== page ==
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Tag: performance

Nils Lofgren’s riff on Michael Vick

Perturbed by the praise Michael Vick has been receiving for his performance on the field, guitarist Nils Lofgren has written an open letter to sports reporters, arguing Vick doesn’t deserve all the cheerleading, an MVP award, or even a place in the NFL.

“I am so disheartened and disappointed by your collective, lopsided praise of Michael Vick due to his recent spectacular on-field performance,” Logfren, guitarist for Bruce Springsteen’s E Street Band, begins.

“I support his right to earn a living. But, while I can’t fault him for taking great advantage of the opportunities afforded him by playing in the NFL, I feel he does not deserve that lofty a place in our society and culture. However repentant he may be, he committed acts whose vileness will resonate down the years. When you do what Vick did, a second chance should never include the rare gift of an NFL career and the potential bounty it offers.

“Shame on the NFL for not banning him permanently.”

Apparently the letter was prompted by a comment made by Jemele Hill on ESPN’s “The Sports Reporters,” that if Josh Hamilton could win one of baseball’s MVP awards after recovering from alcohol and drug abuse, why couldn’t Vick win the award in the NFL?

“Well, for one thing, Hamilton has neither tortured dozens of dogs nor murdered defenseless animals,” Lofgren wrote. “ … In Vick’s case, I believe his second chance should certainly allow him to be free and to love and raise his family. I think he should make speeches about the error of his ways and help animal groups. I understand that he is doing some of these things and I applaud that. He’s also admitted to being haunted by his dogfighting days. That growth is welcome and necessary, but comes too late for me and those dogs.

Vick, formerly quarterback for the Atlanta Falcons, was convicted on dogfighting charges and served nearly two years in prison. After his release he was signed last year by the Philadelphia Eagles.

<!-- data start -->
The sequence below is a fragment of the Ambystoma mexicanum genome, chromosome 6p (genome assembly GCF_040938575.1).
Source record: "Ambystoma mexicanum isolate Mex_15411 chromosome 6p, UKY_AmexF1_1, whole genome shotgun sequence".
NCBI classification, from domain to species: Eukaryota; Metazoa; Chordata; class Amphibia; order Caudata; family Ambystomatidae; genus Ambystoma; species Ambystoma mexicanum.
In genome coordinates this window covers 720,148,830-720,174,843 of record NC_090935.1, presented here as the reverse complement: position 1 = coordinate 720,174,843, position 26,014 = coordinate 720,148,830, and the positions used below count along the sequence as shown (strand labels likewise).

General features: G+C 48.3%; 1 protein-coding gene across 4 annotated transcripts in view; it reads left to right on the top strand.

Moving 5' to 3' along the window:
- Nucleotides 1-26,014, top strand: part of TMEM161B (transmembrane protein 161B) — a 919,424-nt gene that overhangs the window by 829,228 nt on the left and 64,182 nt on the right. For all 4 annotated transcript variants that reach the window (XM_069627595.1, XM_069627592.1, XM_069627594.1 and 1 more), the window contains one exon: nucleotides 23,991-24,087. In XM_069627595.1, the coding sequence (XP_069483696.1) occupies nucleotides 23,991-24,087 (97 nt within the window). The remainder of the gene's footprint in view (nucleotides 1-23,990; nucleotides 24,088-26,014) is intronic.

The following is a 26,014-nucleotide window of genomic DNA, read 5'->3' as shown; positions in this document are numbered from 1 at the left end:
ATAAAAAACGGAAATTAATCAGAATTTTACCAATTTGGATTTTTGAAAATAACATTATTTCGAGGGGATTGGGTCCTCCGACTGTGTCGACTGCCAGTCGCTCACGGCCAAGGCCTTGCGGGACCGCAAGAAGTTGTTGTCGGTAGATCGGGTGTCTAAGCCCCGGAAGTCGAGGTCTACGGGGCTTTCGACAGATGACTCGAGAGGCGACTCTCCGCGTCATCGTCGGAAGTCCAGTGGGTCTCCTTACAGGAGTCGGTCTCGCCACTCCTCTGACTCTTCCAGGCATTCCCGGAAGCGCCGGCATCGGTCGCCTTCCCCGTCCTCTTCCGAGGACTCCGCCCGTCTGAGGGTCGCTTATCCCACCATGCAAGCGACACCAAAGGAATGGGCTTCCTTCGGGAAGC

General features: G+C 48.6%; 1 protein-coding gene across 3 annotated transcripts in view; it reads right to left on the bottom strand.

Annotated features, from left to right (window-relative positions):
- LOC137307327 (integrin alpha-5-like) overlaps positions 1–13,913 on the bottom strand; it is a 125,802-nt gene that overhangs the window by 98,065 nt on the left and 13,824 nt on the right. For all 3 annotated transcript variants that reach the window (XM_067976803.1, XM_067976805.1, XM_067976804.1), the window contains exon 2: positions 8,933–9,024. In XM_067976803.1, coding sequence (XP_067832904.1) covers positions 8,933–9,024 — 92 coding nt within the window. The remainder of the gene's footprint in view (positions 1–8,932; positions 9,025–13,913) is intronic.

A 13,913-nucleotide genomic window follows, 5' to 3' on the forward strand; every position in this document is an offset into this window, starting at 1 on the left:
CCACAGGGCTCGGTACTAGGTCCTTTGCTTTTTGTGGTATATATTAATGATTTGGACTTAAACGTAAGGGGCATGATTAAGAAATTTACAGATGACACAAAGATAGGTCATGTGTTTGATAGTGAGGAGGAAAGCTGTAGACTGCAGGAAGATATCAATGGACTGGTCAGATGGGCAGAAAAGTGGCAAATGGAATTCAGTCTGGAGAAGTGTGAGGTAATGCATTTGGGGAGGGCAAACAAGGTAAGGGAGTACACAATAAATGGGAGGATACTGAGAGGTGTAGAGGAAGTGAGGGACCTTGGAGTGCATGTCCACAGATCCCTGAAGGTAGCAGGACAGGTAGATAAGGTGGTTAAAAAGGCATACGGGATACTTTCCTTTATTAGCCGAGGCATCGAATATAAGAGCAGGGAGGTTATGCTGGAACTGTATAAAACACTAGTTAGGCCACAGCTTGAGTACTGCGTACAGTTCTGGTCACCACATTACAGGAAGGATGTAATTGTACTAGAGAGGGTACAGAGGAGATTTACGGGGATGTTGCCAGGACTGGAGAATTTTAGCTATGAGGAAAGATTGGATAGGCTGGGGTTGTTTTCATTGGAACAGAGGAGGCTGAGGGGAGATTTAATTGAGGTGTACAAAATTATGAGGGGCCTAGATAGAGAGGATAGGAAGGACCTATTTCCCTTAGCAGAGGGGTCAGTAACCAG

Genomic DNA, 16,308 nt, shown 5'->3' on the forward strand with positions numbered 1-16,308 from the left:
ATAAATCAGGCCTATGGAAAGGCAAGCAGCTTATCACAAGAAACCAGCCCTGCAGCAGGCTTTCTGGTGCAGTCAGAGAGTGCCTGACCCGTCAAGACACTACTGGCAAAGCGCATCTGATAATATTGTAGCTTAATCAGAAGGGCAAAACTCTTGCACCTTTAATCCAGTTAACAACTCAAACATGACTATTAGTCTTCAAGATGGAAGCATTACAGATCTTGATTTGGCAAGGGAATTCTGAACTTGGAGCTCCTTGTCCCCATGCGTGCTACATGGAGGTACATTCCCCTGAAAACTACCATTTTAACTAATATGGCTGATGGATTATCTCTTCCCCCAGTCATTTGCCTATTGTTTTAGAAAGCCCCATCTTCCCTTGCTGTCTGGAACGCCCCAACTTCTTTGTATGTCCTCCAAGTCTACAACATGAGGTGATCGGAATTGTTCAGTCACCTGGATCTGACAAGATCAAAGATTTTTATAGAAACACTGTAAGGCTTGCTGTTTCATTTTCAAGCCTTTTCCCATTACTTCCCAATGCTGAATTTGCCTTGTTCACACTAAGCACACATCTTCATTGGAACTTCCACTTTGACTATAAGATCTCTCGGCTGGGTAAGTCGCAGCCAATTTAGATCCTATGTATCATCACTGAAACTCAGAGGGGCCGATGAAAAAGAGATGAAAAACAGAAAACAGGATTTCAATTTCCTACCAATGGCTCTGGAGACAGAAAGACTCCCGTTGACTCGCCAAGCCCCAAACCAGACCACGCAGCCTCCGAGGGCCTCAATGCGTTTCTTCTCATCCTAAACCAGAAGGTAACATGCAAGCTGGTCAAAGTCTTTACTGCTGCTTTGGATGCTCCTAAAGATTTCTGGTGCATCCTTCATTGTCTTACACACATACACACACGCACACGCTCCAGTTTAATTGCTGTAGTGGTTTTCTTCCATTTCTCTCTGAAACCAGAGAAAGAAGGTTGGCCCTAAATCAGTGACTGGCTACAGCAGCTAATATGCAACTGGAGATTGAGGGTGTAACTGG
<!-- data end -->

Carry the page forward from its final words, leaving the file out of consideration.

“How can we justify this saga to our children?” Lofgren asked in the letter. ” …Well kids, although doing those things is wrong, two years after you admit to doing them the NFL will let you have a job that may lead to an MVP award and many millions of dollars in a new contract.

Lofgren added, “…(T)he cynic in me thinks maybe if Vick were a third-string lineman, the NFL would have set an example and banned him for life. Maybe many of the other significant charges Vick was facing wouldn’t have gone away if he didn’t have the prestige of being an NFL quarterback who can afford high-priced lawyers to wrangle pleas and deals.

“For the NFL to be that forgiving of evil, vicious behavior is a terribly inappropriate act of forgiveness and has brought a sick, sad, dirty feeling to many of us fans who have loved the game for so long.

“And to you reporters, whom I enjoy and respect, the sentiments in this letter are suspiciously absent in your hundreds of hours of Vick coverage … Just because the NFL lost its spine and common sense on this matter doesn’t mean you reporters have to get in line and go along.”

Tomorrow, tomorrow, at Sonar, tomorrow

annie1The national touring company of “Annie” will present an evening of cabaret-style entertainment Monday night at Sonar to raise money for the Baltimore Animal Rescue & Care Shelter (BARCS).

They will be performing favorites from some of the best musicals of all time.

Doors open at 7:30pm and the show is appropriate for all ages. There is a $15 cover charge and all proceeds will be donated to BARCS.

Sonar is at 407 E. Saratoga St. in downtown Baltimore. For more information, call 410-783-7888.

Chitty Chitty Woof Woof

Chitty Chitty Bang Bang, the whimsical musical that opened at Baltimore’s Hippodrome this week, features eight dogs in the cast — all owned, in real life, by a former circus performer who turns abandoned dogs into show biz dogs.

Joanne Wilson is the trainer, handler and owner of Samantha (who stars as Edison in the play) and the other seven dogs with supporting roles.

The musical, which runs through Jan. 18, focuses on a whimsical family of inventors trying to harness the powers of a magical car. That has little to do with dogs, admits Ray Roderick, the director who adapted the Broadway show into the touring production, but he decided to include them as an homage to the 1968 movie, which was peppered with pooches.

“Everyone says never work with children or dogs,” Roderick told the Baltimore Sun. “Clearly, I disagree.”

In the show, the pack of dogs bursts onto the stage and sprints across it at full speed, controlled by a hot dog that Wilson is holding offstage.

Wilson, a longtime animal trainer, began rescuing dogs from the streets after leaving the circus, which led her and her sister to establishing Wonder Dogs, a program that rescues dogs from shelters and turns them into show dogs.

Any dog that can no longer perform remains with the Wilson sisters after retirement, their website says. 

The canine cast of Chitty Chitty Bang Bang includes Buddy, a rat terrier; Penny, a a Pomeranian, as well as Lucky, Bear, Cory, Percy and Sugar.

Wilson and her husband follow the show from town to town in their dog-filled van — including the eight dogs in the show, five more of Wilson’s other dogs and another that belongs to a cast member.

(Image from wilsondogs.com)

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